To run the project (from either Eclipse, Intellij, or the command line):

From the command line

  1. In the project directory, package the jar file and then run it.

    mvn package

    java -jar target/base-springboot-app-1.0-SNAPSHOT.jar

From Eclipse

  1. First, run the maven eclipse target to setup some essential eclipse files.

    mvn eclipse:eclipse

  2. Open Eclipse. Make sure you get the SpringSource Tool Suite from the Eclipse Marketplace. Then, import the project into the workspace as an existing eclipse project.

  3. Now, you can right-click on the project and choose either "Run as SpringBoot application" or "Debug as SpringBoot application".

From Intellij

  1. Open Intellij and choose File -> New Project.

  2. Select Java project and choose Next.

  3. For project name, type in base-springboot-app. For project location, type in ~/projects/base-springboot-app.

  4. In the Run menu, choose Edit Configurations. Click the plus sign and select JAR Application. Fill in the information below.

    • Name: Server
    • Path to JAR: ~/projects/base-springboot-app/target/base-springboot-app-1.0-SNAPSHOT.jar
    • VM Arguments: -Xdebug -Xrunjdwp:transport=dt_socket,server=y,suspend=n,address=1044
    • Working directory: ~/projects/base-springboot-app
  5. Select ok.

  6. Now, from the Run menu, you can choose either

iOS Safari Enhancement

I have run into an odd issue with iOS Safari on the iPad recently. In the current application I am working on, we have a list of items that can be dragged and dropped on the page. This works great with the mouse. However, I run into issues when I start throwing the touchstart, touchmove, and touchend events in.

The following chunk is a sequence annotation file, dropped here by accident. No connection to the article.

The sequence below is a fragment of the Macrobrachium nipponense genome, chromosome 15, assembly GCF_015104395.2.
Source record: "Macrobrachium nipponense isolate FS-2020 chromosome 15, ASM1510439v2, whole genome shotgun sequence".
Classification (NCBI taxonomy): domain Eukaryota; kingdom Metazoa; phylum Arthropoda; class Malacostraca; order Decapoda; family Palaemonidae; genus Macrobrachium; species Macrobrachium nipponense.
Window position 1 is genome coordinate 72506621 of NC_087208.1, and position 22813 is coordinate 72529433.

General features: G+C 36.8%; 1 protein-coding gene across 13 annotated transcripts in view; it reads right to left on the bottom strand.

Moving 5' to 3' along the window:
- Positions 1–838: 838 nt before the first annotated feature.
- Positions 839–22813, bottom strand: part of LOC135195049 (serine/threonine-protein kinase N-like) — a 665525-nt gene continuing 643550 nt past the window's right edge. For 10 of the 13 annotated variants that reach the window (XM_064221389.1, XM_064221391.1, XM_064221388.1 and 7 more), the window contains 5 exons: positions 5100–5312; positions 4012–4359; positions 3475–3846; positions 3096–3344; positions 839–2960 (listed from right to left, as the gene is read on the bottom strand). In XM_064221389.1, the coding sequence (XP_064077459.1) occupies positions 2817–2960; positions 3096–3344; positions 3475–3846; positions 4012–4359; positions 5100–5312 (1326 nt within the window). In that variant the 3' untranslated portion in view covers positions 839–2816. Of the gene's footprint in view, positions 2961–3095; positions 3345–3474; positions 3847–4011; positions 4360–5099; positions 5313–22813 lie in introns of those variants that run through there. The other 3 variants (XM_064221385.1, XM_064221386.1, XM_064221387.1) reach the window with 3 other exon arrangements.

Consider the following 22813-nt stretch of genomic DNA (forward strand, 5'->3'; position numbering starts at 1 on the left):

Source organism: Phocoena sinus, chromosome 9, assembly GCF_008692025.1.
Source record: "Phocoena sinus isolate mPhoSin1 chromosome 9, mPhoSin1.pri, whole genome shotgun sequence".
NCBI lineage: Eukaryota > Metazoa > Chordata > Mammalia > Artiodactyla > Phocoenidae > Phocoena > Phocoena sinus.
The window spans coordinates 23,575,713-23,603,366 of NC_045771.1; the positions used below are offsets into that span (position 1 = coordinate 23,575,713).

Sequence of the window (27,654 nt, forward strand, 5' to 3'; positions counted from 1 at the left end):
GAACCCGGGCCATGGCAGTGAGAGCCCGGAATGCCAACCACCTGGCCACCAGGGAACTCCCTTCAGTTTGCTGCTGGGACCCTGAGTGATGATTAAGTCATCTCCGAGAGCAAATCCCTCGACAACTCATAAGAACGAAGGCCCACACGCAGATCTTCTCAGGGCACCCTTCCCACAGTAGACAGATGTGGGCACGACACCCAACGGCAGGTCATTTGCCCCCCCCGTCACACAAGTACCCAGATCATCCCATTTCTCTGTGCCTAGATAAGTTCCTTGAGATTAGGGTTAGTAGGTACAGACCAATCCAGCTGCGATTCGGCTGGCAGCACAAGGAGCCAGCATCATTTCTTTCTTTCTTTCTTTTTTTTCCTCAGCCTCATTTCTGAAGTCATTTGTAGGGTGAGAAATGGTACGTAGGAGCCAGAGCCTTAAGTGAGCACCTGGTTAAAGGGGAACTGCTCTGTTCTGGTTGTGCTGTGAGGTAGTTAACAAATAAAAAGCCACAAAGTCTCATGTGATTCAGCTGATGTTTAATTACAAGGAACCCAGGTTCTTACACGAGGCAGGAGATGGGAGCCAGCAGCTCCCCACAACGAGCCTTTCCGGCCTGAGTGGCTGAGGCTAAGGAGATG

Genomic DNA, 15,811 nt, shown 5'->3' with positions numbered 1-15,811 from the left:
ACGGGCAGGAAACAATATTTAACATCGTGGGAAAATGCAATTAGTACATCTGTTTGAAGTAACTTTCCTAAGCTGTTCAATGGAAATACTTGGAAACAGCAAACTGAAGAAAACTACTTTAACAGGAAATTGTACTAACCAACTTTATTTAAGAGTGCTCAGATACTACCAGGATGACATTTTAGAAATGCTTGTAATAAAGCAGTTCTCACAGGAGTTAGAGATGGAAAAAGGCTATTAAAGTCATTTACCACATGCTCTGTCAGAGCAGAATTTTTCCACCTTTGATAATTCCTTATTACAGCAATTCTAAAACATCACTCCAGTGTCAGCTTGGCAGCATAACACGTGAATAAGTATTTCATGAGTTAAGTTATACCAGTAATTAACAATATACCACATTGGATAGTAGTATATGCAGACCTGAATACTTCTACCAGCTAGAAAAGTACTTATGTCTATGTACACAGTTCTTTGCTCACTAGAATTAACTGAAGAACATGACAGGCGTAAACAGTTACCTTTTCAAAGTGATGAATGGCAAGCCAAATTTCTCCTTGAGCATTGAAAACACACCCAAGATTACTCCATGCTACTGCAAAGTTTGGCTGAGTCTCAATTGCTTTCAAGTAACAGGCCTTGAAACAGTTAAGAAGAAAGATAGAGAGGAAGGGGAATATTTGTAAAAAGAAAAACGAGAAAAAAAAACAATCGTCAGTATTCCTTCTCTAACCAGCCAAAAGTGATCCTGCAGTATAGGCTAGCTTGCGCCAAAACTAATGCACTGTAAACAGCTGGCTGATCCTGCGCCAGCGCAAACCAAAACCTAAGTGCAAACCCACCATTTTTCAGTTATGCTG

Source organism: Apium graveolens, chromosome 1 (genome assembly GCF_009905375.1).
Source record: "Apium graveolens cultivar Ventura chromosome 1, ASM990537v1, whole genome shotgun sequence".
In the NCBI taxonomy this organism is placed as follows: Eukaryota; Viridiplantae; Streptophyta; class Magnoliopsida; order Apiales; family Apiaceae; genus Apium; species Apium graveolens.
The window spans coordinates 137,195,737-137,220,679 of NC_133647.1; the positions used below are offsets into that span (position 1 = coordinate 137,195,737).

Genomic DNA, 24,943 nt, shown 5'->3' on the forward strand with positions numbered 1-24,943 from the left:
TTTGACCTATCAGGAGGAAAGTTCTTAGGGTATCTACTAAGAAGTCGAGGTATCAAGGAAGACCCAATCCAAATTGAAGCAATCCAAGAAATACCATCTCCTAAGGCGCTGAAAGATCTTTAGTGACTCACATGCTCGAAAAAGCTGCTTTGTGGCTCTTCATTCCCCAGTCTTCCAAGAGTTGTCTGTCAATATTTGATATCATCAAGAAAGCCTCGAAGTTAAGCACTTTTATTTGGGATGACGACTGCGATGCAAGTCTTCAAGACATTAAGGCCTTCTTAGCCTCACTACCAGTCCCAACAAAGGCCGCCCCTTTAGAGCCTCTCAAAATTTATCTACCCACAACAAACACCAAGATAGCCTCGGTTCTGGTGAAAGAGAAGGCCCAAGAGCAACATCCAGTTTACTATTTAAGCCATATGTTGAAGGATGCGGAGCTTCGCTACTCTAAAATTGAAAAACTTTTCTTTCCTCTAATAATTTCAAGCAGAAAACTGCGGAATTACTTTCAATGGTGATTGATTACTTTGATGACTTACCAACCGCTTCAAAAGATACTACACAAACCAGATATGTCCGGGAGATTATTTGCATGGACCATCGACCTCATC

The Problem

When a user starts to move their finger around on the iPad, normally this will cause the iPad to "pan" the window around (assuming there is area to scroll). Let's say the page is long, though, so the window can scroll down.

Apple does not trigger any javascript events for this pan (see the document here). The window just scrolls around. However, if the user happens to touch on an item that is capturing events, one of two things can happen:

1. The touchmove event returns false (or calls preventDefault), in which case the window will not scroll up or down ever when a user swipes on one of those items.

2. The touchemove returns true, in which case the window may scroll up or down with, but if you are "dragging" the item, that will scroll as well.